Anaheim's pilot project offers medical care to those calling 911

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Anaheim is trying out a new way of delivering emergency medical care to people who call 911. (KABC)

Anaheim is trying out a new way of delivering emergency medical care to people who call 911.

The pilot project is a first in California. It involves dispatching what's called a "Community Care Response Unit" to non-urgent 911 calls in the Anaheim area.

The unit -- in a CARE ambulance -- is stocked with medical supplies and equipment, such as an I-Stat blood analysis machine, which can test blood on the spot.

The ambulance is staffed by an Anaheim Fire Captain/Paramedic and a Nurse Practitioner.

"The look on the peoples' faces that they don't have to go to the ER, and we're actually treating them in their house, has been indescribable," said Scott Fox, an Anaheim Fire Captain/Paramedic.

The ability to diagnose and treat low-level emergencies on the spot eliminates the need to transport someone to the hospital and helps free up the hospital's Emergency Room for more urgent medical problems.

"Forty percent of the patients that we have come in contact with, we have been able to treat and release and been able to refer to their primary or specialized physician," said Anaheim Fire Chief & Rescue Randy Bruegman.

Bruegman said it also helps keep Anaheim Fire engines and equipment available for more serious medical or fire-related emergencies.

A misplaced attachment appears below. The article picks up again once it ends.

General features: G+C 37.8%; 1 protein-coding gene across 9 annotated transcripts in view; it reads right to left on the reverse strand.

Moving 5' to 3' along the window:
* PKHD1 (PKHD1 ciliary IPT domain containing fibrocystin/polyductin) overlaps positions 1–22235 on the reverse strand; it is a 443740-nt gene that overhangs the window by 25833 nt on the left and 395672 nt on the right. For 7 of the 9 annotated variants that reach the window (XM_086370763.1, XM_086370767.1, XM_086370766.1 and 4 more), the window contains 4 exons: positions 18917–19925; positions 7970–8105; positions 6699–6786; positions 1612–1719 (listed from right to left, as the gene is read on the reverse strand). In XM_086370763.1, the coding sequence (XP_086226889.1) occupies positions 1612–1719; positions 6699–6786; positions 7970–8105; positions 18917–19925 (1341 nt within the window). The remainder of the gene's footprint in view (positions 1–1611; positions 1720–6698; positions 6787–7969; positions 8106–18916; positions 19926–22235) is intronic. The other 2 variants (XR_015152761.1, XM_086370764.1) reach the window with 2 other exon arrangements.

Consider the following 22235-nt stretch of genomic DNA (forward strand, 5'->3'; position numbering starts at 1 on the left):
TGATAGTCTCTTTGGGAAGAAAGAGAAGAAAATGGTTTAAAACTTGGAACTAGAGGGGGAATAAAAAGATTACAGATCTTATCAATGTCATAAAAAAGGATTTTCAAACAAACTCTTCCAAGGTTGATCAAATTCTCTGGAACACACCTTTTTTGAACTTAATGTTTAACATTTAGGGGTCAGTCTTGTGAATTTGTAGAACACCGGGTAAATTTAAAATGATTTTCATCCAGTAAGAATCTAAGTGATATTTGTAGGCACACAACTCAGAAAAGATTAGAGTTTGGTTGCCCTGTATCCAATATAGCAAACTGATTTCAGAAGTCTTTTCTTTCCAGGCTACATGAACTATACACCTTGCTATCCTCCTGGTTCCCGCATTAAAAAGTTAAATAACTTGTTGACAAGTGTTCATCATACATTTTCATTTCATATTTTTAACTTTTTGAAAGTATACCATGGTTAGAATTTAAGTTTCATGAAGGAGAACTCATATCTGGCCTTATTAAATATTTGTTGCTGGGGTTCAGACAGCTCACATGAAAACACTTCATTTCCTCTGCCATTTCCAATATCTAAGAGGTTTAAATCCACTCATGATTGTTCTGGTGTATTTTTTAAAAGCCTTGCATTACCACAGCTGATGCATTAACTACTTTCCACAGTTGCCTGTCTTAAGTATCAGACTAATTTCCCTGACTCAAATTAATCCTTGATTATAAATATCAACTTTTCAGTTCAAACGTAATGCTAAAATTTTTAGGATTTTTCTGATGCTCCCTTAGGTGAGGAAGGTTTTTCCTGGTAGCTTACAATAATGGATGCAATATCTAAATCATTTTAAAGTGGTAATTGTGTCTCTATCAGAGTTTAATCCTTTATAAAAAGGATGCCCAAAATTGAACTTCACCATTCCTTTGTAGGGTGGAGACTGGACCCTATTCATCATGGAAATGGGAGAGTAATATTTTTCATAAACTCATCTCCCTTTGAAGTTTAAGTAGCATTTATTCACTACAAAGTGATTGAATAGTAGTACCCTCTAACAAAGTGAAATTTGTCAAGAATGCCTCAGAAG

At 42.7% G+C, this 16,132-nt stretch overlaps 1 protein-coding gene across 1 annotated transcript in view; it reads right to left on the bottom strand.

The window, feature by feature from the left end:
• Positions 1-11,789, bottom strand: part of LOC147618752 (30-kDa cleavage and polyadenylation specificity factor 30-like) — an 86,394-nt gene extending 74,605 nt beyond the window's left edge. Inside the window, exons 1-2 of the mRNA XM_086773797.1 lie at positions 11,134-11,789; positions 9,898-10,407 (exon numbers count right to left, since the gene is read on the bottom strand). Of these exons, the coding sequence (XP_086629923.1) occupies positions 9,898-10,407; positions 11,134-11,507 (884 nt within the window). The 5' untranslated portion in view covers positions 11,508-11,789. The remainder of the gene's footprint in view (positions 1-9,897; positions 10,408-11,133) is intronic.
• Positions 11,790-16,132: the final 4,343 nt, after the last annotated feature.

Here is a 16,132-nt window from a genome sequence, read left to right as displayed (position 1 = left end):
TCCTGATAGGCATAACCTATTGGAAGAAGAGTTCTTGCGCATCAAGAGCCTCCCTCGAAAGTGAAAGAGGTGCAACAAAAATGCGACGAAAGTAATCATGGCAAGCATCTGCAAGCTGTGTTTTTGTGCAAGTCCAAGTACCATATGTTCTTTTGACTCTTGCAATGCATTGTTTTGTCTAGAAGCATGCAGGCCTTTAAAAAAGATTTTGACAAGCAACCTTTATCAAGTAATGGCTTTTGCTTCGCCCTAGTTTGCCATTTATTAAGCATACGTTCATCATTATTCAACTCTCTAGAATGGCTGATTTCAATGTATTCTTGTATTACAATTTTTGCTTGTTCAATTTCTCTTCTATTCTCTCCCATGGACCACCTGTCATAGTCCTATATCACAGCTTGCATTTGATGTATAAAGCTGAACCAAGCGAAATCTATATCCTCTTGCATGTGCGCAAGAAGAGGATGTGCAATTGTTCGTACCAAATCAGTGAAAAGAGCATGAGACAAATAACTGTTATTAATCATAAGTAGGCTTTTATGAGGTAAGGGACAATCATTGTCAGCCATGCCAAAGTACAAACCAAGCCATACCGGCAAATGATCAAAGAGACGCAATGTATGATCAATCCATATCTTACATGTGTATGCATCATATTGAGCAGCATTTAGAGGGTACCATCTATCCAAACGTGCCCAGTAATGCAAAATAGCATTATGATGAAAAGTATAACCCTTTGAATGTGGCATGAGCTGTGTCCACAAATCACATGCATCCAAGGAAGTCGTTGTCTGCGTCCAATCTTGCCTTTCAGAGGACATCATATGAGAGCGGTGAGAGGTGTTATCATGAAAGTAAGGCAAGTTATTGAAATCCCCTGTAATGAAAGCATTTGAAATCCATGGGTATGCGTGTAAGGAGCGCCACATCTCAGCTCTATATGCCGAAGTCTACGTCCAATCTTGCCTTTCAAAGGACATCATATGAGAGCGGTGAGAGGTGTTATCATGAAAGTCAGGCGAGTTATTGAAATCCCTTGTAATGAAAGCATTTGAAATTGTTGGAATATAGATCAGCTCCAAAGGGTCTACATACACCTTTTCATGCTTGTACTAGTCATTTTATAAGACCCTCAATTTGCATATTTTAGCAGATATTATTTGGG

Anaheim started working on the program three years ago, modeling it after one in Mesa, Arizona.

Authorities say 85 percent of the 911 calls made are medical-related in Anaheim. While several thousand patients a year didn't need to go to the Emergency Room, that was the only place to take them -- until now.

"We've seen everything from an allergic reaction to a lot of elderly falls and lacerations," said nurse practitioner Victoria Morrison. "I had a patient who had a vision problem, she saw stars and I got her in contact with an ophthalmologist within half an hour."

The pilot project involves a public-private partnership including Anaheim Fire & Rescue, Kaiser Permanente, CARE Ambulance, and Metro Cities Fire Authority (or Metro Net) in coordination with OC Emergency Medical Services.

In Mesa, Arizona, where the program has existed for the past few years, emergency room wait times dropped from several hours to 30 minutes, said Dr. Gary Smith, the supporting physician for Mesa Arizona Fire & Medical Department.

"In 2014, in the city of Mesa, we've been able to save over $4 million in healthcare expense," said Smith.

Anaheim hopes to see similar positive results.

"I think it's great as long as it's not affecting the overall health of a person in that situation," said Orange County resident Mike Flores.

Officials say the nurse practitioner follows up with each patient within 72 hours to make sure they're doing OK.

The pilot program costs $500,000 and will last one year before deciding whether to continue.
Related Topics:
healthmedical emergencyhealth careAnaheimOrange County
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